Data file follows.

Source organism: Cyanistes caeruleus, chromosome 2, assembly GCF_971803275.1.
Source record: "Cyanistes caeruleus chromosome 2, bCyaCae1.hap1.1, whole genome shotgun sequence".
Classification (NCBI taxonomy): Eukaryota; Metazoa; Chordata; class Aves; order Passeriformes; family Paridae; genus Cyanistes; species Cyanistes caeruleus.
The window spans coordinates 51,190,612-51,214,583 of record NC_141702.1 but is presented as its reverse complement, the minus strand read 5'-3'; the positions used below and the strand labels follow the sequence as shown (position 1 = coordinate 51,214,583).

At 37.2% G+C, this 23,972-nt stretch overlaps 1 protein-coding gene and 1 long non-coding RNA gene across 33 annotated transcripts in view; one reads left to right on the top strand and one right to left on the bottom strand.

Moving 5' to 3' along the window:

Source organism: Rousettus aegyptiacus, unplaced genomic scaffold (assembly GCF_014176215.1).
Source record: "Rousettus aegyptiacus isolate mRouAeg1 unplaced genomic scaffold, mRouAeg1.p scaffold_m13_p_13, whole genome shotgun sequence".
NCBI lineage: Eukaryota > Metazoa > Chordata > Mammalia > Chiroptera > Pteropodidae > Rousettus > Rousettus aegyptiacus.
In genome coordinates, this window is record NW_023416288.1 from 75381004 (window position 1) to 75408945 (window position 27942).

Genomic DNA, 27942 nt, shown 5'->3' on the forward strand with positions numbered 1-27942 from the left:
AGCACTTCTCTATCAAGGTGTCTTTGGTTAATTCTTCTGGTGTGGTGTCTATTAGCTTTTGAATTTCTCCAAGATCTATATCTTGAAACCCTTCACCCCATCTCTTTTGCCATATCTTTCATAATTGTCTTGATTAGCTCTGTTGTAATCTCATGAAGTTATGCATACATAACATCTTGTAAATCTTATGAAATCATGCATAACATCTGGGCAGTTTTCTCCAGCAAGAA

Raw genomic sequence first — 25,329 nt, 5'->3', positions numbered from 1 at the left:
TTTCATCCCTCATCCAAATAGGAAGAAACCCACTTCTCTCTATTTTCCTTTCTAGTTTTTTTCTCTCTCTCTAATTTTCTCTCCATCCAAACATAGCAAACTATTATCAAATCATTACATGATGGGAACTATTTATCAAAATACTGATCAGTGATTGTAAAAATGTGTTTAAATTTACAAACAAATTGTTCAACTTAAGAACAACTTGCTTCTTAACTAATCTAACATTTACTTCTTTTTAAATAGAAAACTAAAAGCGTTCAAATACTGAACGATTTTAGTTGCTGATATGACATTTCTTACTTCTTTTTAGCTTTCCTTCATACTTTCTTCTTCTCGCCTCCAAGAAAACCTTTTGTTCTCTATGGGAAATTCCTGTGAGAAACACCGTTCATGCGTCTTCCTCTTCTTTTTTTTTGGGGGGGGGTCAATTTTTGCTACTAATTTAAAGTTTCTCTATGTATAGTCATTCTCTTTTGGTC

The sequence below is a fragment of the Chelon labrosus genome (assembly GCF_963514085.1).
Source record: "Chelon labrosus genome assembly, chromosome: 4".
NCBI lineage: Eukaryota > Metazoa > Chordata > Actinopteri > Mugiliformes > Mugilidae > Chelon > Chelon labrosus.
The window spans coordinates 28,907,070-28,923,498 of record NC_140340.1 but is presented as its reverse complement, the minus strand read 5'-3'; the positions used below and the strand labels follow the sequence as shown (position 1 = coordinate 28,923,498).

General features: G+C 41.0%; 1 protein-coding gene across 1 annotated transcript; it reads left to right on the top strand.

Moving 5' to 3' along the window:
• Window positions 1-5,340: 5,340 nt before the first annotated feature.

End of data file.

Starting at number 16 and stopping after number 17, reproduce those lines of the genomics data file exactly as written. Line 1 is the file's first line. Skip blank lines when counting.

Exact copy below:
Source record: "Chelon labrosus genome assembly, chromosome: 4".
NCBI lineage: Eukaryota > Metazoa > Chordata > Actinopteri > Mugiliformes > Mugilidae > Chelon > Chelon labrosus.